In other words, by the time you have made enough money to think about leaving a lot of it to your heirs, you have either set them on the right path in life or led them to believe that your money will be their cushion.
For those who do decide to make a substantial gift, there are many different ways to do it. Writing a check is the simplest way, but advisers would tell you that would leave the money unprotected against creditors. It would also waste an opportunity to use various strategies to multiply the gift.
Putting appreciated securities in a trust would seem to be a good idea, but that could lock up liquid assets that might be needed.
Another option for people worried about having enough liquid assets is to put real estate or a share in a private business into a trust.
“Transferring a home doesn’t feel the same as transferring $5 million in stocks or bonds,” said Diane E. Lederman, president and chief executive of the Neuberger Berman Trust Company.
She cautioned that anyone doing this should make sure that all the paperwork was perfect because the people making the gift would essentially be renting their home back from a trust in their heirs’ names. “When you’re giving an asset away and you’re continuing to reside there, it’s going to attract I.R.S. scrutiny,” she said.
But those who worry that they may need the money back should understand that a gift that satisfies the Internal Revenue Service has to be irrevocable, and the person making that gift can no longer have control over the assets.
That would seem to be straightforward, but the world of tax planning is anything but. Mr. Blattmachr, who built his own wealth interpreting tax law for his clients at the law firm Milbank Tweed, where he was a partner for 35 years, has structured trusts with his wife, Betsy, that are so complex they boggle the mind.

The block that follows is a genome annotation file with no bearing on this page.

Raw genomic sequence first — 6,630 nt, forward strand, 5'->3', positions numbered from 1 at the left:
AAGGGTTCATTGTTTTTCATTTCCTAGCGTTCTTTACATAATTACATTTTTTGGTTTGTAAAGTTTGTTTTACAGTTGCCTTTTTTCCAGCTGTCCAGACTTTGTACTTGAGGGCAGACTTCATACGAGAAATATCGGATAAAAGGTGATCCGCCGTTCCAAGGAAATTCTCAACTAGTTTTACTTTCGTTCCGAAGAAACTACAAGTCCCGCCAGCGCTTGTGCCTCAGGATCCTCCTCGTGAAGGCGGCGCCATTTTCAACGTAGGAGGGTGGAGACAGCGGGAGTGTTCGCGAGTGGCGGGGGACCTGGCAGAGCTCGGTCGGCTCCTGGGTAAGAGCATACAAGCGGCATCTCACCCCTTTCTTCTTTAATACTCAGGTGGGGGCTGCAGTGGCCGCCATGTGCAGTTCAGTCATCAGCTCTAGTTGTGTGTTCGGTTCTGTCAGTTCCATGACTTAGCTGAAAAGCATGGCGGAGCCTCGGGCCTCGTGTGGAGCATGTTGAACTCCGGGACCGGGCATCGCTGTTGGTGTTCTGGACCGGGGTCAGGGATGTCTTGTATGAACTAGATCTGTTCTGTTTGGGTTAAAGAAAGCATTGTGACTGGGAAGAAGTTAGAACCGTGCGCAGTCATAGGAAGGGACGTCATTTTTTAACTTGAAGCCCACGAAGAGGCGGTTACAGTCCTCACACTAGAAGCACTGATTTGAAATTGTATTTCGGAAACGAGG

They enable the Blattmachrs to take advantage of the current exemptions and gift money today to reduce future estate taxes. But he has structured the trusts, which each hold about $4 million, in such a way that they have a built-in safety valve if something goes wrong: they can get the money back.
One risk to trusts like these is that they mirror each other and could then get disallowed by the I.R.S.
Another risk would be if the Blattmachrs divorced, but after 42 years of marriage, he said he was not worried about that. Many estate planners are wary of these trusts. “There is very little out there from the I.R.S. on this,” said Paige Ben-Yaakov, a partner in the tax section at the law firm Baker Botts. “It’s not as easy as taking the assets and giving them away because you know that works.”
Mr. Blattmachr has put great effort into making sure his trusts will be allowed. At the beginning of 2011, he began setting up his trust, naming his children, grandchild and his wife as beneficiaries. Earlier this year, he set up a trust for his wife that named their children, grandchild and him as beneficiaries. Setting up trusts at different times is one way to counter any future allegations by the I.R.S. that the gifts were not real and the trusts were reciprocal.
But Mr. Blattmachr went further. He put their two homes in his trust — and now lives in them as a guest of his wife — and put securities in her trust. He made sure the trusts had different sets of trustees, giving her the right to replace hers but denying himself that ability. Her trustees can convert her trust to pay her 4 percent a year regardless of the principal; his can make distributions only for health, maintenance and support.
“The I.R.S. always wants the low-hanging fruit,” Mr. Blattmachr said. “You want to get yourself way, way up in the tree.”
He added, “I don’t think any one can tell you that this absolutely works or this absolutely doesn’t work. But what they’re going to tell you is the I.R.S. will go after others before you.”